Carbon Nanotubes (CNT)
Carbon Nanotubes for Interconnect and Sensor Applications
Since the discovery of Carbon Nanotubes (CNT) in the year 1991 big efforts were made to profit of their outstanding structural, electronic and mechanical properties in various applications. For electronic applications the capability of carrying extreme current densities, the insensitivity to electro-migration, and the excellent thermal conductance protrude. This makes CNTs an ideal candidate as an via-material in future interconnect systems of IC-devices which is our major interest. Beyond that we are working on the implementation of CNTs as basic elements in NEMS and as sensors with high sensitivity and selectivity. The aim of our work is to achieve selective growth of high quality and dense CNT films at temperatures lower than 450°C. Furthermore good electrical contacts at the CNT-metal interface and the alignment of MWNTs as well as SWNTs are essential for our purposes. For the integration of CNTs we follow two approaches:
(1) Chemical vapour deposition (CVD) is applied for direct growth of CNTs on substrates. For this we use a special high temperature horizontal CVD reactor (Fig. 1) for processing samples up to 4” in diameter. Optionally we can apply an electric field during the process to align CNT-growth. For growth of CNTs we use single metallic catalysts (e.g. Ni) as well as bimetallic catalysts and ethylene or acethylene diluted in N2/H2 as reaction gases. The predominant aim is to grow vertical and densely packed CNT-arrays at low temperatures with acceptable structural integrity.
(2) Dieelectrophoresis (DEP) technique is used as the second approach to selectively deposit and align CNTs. The protruding challenge of this technique is the deposition of high quality single walled CNTs and multi walled CNTs at low temperatures which is key factor for integration of CNTs in temperature sensitive systems. Our aim is the horizontal deposition of CNTs from a mild dispersion with a high alignment degree and with only few residuals after deposition.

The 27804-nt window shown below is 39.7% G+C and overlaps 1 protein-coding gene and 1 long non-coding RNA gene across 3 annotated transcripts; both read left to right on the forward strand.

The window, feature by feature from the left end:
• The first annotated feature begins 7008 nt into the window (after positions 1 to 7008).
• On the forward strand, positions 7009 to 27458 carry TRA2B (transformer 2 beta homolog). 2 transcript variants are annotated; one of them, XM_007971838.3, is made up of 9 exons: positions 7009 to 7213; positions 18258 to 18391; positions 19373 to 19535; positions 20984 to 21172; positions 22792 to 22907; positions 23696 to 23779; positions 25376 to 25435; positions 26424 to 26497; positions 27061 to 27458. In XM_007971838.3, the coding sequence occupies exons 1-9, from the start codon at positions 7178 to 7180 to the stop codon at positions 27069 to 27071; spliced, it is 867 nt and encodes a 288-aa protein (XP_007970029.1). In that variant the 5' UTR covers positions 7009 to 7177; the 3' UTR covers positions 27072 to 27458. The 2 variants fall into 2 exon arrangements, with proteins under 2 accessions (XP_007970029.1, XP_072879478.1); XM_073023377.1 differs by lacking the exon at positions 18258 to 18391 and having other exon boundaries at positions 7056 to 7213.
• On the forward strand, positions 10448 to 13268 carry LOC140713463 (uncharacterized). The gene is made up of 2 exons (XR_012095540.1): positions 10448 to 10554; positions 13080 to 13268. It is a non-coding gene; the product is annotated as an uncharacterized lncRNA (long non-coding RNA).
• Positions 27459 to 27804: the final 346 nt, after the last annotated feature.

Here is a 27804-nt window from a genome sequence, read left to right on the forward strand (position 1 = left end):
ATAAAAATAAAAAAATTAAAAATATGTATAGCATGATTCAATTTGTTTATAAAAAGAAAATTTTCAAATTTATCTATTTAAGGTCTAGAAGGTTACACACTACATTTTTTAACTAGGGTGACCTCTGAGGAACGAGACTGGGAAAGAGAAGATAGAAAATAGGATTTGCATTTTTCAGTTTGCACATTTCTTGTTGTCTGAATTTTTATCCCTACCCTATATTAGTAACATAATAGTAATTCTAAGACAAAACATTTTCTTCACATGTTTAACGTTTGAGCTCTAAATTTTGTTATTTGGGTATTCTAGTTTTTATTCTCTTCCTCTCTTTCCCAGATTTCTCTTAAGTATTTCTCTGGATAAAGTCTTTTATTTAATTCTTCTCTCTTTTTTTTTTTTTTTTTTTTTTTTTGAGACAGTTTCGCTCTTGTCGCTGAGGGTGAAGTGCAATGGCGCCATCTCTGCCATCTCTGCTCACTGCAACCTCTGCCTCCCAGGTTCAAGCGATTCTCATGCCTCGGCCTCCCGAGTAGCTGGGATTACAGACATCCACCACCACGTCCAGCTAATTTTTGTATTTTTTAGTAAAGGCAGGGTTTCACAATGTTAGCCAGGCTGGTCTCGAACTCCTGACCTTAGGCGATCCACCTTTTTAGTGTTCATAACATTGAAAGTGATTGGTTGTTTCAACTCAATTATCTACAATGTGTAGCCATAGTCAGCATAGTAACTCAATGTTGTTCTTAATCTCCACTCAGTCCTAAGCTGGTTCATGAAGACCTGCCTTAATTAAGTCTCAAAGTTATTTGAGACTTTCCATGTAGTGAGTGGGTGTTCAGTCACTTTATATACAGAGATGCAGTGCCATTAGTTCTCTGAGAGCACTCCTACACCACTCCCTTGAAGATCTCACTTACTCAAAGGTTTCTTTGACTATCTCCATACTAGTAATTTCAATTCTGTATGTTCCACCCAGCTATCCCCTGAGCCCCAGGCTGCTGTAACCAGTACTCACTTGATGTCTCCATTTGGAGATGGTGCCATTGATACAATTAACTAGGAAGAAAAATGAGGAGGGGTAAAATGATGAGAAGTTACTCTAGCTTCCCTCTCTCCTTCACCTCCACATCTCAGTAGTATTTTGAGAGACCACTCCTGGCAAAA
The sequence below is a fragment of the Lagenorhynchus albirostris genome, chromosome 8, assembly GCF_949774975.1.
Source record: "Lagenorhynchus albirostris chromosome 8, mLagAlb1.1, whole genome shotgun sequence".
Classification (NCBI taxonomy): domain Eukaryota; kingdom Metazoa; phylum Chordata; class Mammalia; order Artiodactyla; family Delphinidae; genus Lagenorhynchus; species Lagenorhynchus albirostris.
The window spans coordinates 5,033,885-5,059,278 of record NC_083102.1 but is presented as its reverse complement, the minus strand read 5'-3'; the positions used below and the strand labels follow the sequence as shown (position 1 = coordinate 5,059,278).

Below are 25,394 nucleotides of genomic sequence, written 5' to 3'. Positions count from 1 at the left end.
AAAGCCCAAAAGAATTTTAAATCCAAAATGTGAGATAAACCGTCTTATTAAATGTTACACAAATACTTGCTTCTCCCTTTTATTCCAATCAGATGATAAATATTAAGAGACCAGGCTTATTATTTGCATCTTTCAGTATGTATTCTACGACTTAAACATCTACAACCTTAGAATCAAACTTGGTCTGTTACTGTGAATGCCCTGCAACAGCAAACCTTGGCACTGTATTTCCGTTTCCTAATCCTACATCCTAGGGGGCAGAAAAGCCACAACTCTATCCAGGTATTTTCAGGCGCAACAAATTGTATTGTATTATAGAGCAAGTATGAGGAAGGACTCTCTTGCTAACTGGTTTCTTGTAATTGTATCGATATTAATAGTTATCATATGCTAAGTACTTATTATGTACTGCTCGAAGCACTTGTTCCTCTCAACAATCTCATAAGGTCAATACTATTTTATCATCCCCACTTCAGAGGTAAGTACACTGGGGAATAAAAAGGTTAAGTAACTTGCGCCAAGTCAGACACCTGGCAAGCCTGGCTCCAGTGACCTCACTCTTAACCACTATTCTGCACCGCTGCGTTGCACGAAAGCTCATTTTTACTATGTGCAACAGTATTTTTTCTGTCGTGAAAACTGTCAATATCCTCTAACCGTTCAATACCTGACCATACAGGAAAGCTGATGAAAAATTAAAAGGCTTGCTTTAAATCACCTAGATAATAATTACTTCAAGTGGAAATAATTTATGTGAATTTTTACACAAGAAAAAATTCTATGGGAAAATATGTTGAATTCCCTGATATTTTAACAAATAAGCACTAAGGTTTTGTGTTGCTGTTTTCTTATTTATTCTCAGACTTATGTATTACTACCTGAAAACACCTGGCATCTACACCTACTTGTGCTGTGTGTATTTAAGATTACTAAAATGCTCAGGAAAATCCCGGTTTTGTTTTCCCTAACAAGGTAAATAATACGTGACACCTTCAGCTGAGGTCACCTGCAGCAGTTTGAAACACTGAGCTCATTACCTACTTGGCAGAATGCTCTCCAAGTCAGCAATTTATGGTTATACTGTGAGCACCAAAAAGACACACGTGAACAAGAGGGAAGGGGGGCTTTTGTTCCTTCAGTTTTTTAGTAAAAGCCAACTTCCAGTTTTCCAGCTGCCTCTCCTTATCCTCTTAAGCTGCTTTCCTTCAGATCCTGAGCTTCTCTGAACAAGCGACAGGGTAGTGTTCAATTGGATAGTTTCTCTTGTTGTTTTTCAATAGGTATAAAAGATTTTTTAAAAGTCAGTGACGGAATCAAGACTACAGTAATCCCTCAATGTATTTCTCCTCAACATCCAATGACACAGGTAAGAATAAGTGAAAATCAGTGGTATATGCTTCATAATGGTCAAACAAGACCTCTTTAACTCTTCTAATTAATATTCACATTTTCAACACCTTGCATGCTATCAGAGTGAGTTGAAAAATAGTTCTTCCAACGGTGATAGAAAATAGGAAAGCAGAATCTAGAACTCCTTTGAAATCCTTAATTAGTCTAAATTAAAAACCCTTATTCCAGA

In the CVD process we are investigating the influence of process parameters like substrate, catalyst, temperature, and gas composition. We are able to grow multi walled carbon nanotubes (MWCNTs) in dense films at temperatures ranging from 450°C to 700°C. REM and TEM observations revealed MWCNTs with controllable diameters in the range from 10 to 20 nm. Raman measurements were applied to study the effect of process conditions on the quality of the CNTs and revealed that MWCNTs with a relatively small defect density can be obtained. Furthermore with the preparation of an single damascene architectures with a Cu metallization and a TiN barrier, selective growth of CNTs was achieved (Fig. 2).
In the DEP-experiments we are trying to get debundled CNTs placed between electrodes. For this we have tried CNT-dispersions with different CNT-material and different dispersing agents. In this way we have achieved dense alignment of SWNTs on electrode structures (Fig. 3).